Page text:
• Give children more and more responsibility for their own health habits, including healthy food choices and hygiene.
  • Never make fun of children for being awkward, clumsy, or developing at different rates than others. Use differences to emphasize the importance of respecting everyone.
  • If children have trouble with weight control, talk with your doctor. Childhood obesity can lead to lifelong challenges if not treated.

Social Milestones



What Milestones You Can Expect How You Can Respond
  • Elementary school age kids begin to pay more attention to those around them. They compare themselves to others and try to fit in.
  • School-age children get more selective in choosing friends, and they make judgments about other people. At age 6 or 7, kids tend to do best with one friend, but by age 8 or 9 they may have several best friends.
  • Kids may have a keener interest in differences between boys and girls. School-age children often want to play only with friends of the same gender. These dynamics can be challenging for children who are struggling with gender identity.
  • Children become aware of other people’s stereotypes, biases, and rejection due to race, gender, age, weight, and other factors, particularly when they experience the bias. Adults play  an important role in helping them interpret these issues so that they do not internalize negative biases about themselves or others.
  • Talk about friends and friendships, encouraging your child to interact with a wide range of other kids.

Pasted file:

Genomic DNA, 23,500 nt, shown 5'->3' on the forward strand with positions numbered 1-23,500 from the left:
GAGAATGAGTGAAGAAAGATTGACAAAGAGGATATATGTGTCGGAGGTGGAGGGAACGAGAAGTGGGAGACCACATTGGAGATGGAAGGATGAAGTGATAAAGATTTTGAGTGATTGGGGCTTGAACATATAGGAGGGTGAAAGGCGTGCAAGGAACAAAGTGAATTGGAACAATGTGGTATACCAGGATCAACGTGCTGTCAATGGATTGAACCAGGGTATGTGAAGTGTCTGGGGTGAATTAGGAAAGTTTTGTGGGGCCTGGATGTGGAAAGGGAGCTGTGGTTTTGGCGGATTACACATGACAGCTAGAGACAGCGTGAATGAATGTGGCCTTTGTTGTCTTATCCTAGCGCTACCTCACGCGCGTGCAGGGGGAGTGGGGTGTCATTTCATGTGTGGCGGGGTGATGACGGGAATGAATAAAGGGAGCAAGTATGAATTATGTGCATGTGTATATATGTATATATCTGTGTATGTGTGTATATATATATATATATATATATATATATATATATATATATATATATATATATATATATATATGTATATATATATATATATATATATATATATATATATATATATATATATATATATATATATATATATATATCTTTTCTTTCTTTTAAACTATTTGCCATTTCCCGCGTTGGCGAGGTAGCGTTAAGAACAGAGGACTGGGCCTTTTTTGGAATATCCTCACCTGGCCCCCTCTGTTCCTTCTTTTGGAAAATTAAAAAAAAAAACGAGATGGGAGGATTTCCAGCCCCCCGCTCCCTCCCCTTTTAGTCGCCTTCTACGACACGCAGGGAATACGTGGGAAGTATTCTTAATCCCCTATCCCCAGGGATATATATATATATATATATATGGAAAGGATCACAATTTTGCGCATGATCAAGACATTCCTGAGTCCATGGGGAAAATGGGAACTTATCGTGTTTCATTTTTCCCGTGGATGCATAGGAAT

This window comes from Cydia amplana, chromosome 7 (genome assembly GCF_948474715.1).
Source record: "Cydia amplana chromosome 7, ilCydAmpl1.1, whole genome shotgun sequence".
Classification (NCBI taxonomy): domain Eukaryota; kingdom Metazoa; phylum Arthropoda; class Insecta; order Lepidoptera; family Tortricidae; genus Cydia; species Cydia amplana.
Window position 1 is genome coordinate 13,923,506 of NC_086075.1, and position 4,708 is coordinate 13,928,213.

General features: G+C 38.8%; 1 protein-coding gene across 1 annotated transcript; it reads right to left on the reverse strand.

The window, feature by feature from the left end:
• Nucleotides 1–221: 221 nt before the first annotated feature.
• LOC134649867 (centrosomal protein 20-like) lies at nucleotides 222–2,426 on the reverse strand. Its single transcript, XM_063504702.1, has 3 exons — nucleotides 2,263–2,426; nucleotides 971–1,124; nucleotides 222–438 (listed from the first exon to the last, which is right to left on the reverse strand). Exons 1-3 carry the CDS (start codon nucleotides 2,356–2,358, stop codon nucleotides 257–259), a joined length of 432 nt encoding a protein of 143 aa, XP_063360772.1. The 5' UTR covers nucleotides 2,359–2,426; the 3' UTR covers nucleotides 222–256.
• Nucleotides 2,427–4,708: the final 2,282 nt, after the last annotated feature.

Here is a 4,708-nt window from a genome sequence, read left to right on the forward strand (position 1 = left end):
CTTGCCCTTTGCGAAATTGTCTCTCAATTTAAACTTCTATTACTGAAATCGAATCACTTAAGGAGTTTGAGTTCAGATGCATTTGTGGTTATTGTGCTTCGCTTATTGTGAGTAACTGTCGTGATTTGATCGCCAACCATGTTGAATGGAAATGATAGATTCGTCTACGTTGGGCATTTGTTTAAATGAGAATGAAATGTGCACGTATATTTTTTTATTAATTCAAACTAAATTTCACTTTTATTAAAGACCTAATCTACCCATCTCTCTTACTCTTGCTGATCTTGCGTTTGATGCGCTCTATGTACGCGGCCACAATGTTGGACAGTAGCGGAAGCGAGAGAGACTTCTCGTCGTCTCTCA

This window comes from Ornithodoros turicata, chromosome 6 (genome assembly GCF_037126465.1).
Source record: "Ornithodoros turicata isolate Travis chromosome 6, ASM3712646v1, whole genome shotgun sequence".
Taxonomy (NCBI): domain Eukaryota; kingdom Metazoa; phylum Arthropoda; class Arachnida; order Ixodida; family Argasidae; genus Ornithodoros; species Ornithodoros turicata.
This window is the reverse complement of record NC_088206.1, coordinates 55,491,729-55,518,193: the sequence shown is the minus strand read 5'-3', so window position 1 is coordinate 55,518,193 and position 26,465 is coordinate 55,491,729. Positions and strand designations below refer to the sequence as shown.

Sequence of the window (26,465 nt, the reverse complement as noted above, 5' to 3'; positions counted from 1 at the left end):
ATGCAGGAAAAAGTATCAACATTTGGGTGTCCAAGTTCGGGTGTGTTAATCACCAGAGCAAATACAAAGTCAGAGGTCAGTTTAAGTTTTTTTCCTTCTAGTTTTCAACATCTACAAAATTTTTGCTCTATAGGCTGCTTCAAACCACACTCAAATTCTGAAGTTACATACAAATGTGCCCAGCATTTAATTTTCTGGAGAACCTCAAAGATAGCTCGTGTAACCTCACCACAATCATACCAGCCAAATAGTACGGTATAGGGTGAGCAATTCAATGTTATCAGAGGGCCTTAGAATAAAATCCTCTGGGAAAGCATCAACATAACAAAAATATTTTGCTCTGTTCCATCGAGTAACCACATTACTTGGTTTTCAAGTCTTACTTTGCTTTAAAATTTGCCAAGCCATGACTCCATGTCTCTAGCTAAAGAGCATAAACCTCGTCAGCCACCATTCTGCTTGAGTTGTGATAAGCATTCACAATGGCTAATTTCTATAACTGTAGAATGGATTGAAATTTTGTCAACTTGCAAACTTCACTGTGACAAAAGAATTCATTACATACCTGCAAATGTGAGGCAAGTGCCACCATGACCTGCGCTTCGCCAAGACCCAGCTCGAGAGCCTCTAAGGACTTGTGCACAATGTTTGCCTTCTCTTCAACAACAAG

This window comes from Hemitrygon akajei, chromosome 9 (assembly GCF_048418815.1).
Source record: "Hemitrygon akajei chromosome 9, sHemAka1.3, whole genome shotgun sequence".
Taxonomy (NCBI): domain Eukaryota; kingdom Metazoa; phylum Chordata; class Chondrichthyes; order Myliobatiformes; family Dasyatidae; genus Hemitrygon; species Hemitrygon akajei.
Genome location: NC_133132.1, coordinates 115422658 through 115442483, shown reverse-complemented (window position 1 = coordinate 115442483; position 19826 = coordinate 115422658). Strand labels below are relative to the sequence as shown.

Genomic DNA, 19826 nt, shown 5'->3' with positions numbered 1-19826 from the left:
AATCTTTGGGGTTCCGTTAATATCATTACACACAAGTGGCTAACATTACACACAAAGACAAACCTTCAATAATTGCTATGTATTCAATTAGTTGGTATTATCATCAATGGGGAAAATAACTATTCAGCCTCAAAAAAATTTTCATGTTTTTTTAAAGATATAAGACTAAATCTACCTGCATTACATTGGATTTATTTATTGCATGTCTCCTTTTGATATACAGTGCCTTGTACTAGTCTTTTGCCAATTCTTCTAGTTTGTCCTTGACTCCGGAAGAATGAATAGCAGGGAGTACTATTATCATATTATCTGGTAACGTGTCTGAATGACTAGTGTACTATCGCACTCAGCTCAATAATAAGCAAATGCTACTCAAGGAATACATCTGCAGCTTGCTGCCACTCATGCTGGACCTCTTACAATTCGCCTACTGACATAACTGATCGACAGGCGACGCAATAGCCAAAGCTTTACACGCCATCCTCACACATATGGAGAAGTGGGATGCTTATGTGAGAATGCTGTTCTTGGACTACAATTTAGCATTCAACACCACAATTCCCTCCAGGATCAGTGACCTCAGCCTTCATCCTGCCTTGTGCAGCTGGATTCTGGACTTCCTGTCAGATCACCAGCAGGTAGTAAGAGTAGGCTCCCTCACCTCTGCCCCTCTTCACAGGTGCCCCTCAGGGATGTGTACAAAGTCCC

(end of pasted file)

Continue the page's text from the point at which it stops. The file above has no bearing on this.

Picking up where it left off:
• Support your child in participating in social activities in many different settings with different people from different backgrounds.
  • As they begin to understand or experience biases, children may want to pull back from activities. Reinforcing the importance of positive relations across differences is often more effective than overly negative messages about discrimination and bias at this age. Help children learn to respect themselves and others. Talking with teachers and others about consistent and repeated messages about being respectful of all can help set a positive environment, as children are still very open to learning from adults.

Spiritual Milestones



What Milestones You Can Expect How You Can Respond
  • Because elementary school age children are concrete in their thinking, they begin to internalize spiritual concepts and experiences through storytelling, rituals, and activities, such as lighting candles, sharing music, using actions, or holding icons.
  • Elementary school children often ask big questions, such as “If God made everything, who made God?” or “Where do you go when you die?” These questions are normal parts of their developing intellectual capacities.
  • Children may be curious about their friends’ traditions and rituals that are different from your family’s. Conversations with adults about these differences play a big role in how respectful children become regarding religious, spiritual, and cultural differences.
  • Read stories, share music, or create art together that reflects religious or spiritual themes that are important to your family.
  • If you are part of a religious or spiritual community, encourage your child to be involved in the rituals, such as lighting candles or opening sacred texts.
  • Make conversations about spiritual matters a normal part of your conversations. You don’t have to know all the answers; sometimes it’s best to explore ideas together and, perhaps, research questions together.
  • Spend time regularly with other parents and families who share your spiritual beliefs, practices, and priorities. Create opportunities for your child to build friendships with other kids who share your family’s values and traditions.

* Search Institute describes spiritual development as “a constant, ongoing, and dynamic interplay between one’s inward journey and one’s outward journey.” It occurs both within and outside of religious traditions, beliefs, and practices. See our international, multi-faith, and multicultural research in this area of human development.